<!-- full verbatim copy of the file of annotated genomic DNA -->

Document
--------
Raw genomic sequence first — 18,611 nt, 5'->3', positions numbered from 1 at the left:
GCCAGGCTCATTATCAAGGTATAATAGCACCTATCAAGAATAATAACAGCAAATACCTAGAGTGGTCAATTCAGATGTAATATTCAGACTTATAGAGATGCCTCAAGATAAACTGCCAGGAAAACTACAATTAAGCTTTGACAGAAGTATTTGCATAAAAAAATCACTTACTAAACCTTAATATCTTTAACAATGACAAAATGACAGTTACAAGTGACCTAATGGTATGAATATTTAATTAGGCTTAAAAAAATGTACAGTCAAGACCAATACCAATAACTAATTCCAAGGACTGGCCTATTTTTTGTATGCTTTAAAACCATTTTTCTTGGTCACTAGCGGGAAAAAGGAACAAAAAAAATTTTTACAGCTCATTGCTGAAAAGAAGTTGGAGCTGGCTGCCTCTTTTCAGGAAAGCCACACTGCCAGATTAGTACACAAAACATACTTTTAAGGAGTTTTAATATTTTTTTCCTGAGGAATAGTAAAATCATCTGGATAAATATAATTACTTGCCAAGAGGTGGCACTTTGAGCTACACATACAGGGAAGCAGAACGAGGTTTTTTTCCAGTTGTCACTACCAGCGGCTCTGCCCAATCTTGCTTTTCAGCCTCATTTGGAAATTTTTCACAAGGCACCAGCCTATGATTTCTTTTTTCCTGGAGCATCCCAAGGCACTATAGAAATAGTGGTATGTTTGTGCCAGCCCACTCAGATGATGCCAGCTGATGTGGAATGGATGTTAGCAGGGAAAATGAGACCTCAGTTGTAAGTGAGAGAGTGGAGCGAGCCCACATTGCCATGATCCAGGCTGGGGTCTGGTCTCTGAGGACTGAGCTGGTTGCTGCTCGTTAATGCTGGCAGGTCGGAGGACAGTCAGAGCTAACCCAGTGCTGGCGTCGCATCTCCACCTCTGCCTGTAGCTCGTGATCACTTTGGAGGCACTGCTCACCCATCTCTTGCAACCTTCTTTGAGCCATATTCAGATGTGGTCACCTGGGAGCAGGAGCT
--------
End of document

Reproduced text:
Raw genomic sequence first — 18,611 nt, 5'->3', positions numbered from 1 at the left:
GCCAGGCTCATTATCAAGGTATAATAGCACCTATCAAGAATAATAACAGCAAATACCTAGAGTGGTCAATTCAGATGTAATATTCAGACTTATAGAGATGCCTCAAGATAAACTGCCAGGAAAACTACAATTAAGCTTTGACAGAAGTATTTGCATAAAAAAATCACTTACTAAACCTTAATATCTTTAACAATGACAAAATGACAGTTACAAGTGACCTAATGGTATGAATATTTAATTAGGCTTAAAAAAATGTACAGTCAAGACCAATACCAATAACTAATTCCAAGGACTGGCCTATTTTTTGTATGCTTTAAAACCATTTTTCTTGGTCACTAGCGGGAAAAAGGAACAAAAAAAATTTTTACAGCTCATTGCTGAAAAGAAGTTGGAGCTGGCTGCCTCTTTTCAGGAAAGCCACACTGCCAGATTAGTACACAAAACATACTTTTAAGGAGTTTTAATATTTTTTTCCTGAGGAATAGTAAAATCATCTGGATAAATATAATTACTTGCCAAGAGGTGGCACTTTGAGCTACACATACAGGGAAGCAGAACGAGGTTTTTTTCCAGTTGTCACTACCAGCGGCTCTGCCCAATCTTGCTTTTCAGCCTCATTTGGAAATTTTTCACAAGGCACCAGCCTATGATTTCTTTTTTCCTGGAGCATCCCAAGGCACTATAGAAATAGTGGTATGTTTGTGCCAGCCCACTCAGATGATGCCAGCTGATGTGGAATGGATGTTAGCAGGGAAAATGAGACCTCAGTTGTAAGTGAGAGAGTGGAGCGAGCCCACATTGCCATGATCCAGGCTGGGGTCTGGTCTCTGAGGACTGAGCTGGTTGCTGCTCGTTAATGCTGGCAGGTCGGAGGACAGTCAGAGCTAACCCAGTGCTGGCGTCGCATCTCCACCTCTGCCTGTAGCTCGTGATCACTTTGGAGGCACTGCTCACCCATCTCTTGCAACCTTCTTTGAGCCATATTCAGATGTGGTCACCTGGGAGCAGGAGCT